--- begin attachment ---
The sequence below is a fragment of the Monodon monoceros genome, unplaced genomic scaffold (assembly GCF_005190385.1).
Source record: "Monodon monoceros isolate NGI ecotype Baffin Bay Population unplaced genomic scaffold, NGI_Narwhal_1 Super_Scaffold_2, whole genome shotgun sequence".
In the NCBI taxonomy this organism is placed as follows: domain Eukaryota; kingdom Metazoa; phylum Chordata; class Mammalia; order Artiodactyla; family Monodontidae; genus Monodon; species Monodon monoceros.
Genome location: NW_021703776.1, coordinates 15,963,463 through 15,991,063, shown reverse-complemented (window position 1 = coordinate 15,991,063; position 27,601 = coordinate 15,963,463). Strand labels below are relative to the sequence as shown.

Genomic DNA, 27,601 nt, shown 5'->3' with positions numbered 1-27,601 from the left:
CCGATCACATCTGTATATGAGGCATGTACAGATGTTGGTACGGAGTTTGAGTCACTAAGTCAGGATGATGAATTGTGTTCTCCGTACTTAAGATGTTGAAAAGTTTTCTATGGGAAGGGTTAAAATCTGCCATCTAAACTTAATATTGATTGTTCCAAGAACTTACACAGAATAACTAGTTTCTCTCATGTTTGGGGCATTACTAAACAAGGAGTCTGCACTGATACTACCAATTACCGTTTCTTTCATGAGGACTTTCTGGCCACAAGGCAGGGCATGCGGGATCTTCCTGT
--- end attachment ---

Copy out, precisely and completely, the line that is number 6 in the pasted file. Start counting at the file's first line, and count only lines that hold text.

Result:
CCGATCACATCTGTATATGAGGCATGTACAGATGTTGGTACGGAGTTTGAGTCACTAAGTCAGGATGATGAATTGTGTTCTCCGTACTTAAGATGTTGAAAAGTTTTCTATGGGAAGGGTTAAAATCTGCCATCTAAACTTAATATTGATTGTTCCAAGAACTTACACAGAATAACTAGTTTCTCTCATGTTTGGGGCATTACTAAACAAGGAGTCTGCACTGATACTACCAATTACCGTTTCTTTCATGAGGACTTTCTGGCCACAAGGCAGGGCATGCGGGATCTTCCTGT